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Family reunification deadline passed: where we stand now

We’ve posted previously about the current administration’s new zero-tolerance policy on immigration, which has resulted in the forcible separation of thousands of migrant children from their parents at the U.S.-Mexico border. The policy resulted in nation-wide—as well as international—outrage. Last month, a federal judge issued a court-ordered deadline to reunite all parents with their children by July 26.

That deadline came and went yesterday, but hundreds of families remain separated. There were mix-ups in some reunification efforts—with some children being sent to the wrong facilities. Some 900 parents were deported without their children—and the U.S. government has not kept track of their whereabouts. Still other parents were deemed “ineligible” to be reunited with their children.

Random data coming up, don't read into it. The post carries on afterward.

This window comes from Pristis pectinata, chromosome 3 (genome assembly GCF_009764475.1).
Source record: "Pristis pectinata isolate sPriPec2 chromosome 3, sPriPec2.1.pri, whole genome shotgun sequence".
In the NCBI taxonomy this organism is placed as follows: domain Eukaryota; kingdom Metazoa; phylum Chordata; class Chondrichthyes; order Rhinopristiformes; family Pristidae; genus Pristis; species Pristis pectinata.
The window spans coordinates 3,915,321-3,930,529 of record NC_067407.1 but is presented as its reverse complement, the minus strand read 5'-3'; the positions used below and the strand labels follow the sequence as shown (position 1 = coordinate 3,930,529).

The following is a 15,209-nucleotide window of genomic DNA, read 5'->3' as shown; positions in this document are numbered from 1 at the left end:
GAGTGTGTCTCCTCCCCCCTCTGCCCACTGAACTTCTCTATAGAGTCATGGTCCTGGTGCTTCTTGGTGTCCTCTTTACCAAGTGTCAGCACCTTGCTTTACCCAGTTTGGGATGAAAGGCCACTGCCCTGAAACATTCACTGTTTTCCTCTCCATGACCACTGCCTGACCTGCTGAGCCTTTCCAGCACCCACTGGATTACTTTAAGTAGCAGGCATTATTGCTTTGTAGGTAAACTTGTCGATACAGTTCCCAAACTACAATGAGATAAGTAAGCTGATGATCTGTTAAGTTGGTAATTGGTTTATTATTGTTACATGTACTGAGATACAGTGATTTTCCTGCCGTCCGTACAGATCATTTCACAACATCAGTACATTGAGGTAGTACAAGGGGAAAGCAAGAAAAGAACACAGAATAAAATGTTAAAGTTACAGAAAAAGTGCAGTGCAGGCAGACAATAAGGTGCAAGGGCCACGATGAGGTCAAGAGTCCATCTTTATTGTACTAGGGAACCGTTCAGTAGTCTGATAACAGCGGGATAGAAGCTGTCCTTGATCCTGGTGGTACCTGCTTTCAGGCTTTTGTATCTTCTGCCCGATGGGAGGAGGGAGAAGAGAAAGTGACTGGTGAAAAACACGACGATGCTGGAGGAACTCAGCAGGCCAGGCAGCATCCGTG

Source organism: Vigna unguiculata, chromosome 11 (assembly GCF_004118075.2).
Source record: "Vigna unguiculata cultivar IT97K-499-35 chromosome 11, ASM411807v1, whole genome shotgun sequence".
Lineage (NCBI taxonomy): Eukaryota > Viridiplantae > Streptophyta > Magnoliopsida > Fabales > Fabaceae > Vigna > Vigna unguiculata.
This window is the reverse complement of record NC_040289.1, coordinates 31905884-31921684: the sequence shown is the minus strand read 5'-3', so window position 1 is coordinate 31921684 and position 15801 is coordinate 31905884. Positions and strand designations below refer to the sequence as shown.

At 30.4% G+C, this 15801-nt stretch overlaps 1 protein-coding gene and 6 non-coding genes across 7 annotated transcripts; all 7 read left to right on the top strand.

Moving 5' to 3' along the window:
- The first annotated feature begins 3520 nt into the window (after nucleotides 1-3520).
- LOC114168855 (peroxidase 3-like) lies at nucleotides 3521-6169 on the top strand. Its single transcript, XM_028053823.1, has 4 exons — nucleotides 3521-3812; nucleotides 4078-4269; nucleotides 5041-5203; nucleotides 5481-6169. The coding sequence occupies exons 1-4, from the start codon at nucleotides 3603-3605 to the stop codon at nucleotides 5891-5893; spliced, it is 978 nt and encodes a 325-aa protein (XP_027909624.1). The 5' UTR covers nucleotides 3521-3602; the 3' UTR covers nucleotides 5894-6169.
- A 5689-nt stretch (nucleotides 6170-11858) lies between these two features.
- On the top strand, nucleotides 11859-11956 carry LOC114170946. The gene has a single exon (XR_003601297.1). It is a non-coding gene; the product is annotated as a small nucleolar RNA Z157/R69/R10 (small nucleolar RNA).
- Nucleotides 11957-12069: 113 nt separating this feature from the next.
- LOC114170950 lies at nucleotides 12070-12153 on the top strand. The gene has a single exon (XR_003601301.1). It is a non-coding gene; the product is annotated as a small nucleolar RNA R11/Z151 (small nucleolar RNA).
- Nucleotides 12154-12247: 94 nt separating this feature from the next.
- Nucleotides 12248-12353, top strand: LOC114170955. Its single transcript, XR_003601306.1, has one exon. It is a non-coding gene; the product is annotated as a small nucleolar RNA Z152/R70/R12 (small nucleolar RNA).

Still, by the end of the day on July 26, U.S. Immigration and Customs Enforcement (ICE) reported that it had reunited 1,442 children with their parents. However, the children’s kidnappings—as well as the weeks or months of separation from their parents—have been emotionally and psychologically traumatizing. In addition, many children were returned to their parents in poor physical health and with evidence of physical abuse.

Elizabeth Holtzman, co-author of the Refugee Act of 1980, resigned from the Homeland Security Advisory Council last week in opposition to the policy. In an interview, she called the administration’s approach to vulnerable populations cruel and horrific. She reflected that the U.S. used to be a country that welcomed refugees—and had a framework for doing that. She lamented that the current leadership has declared war on immigrants.

Nonetheless, human rights advocacy groups are hopeful that the cataclysmic failure of the zero-tolerance policy—and its fierce, bipartisan condemnation—will force the tides to turn on the immigration issue.

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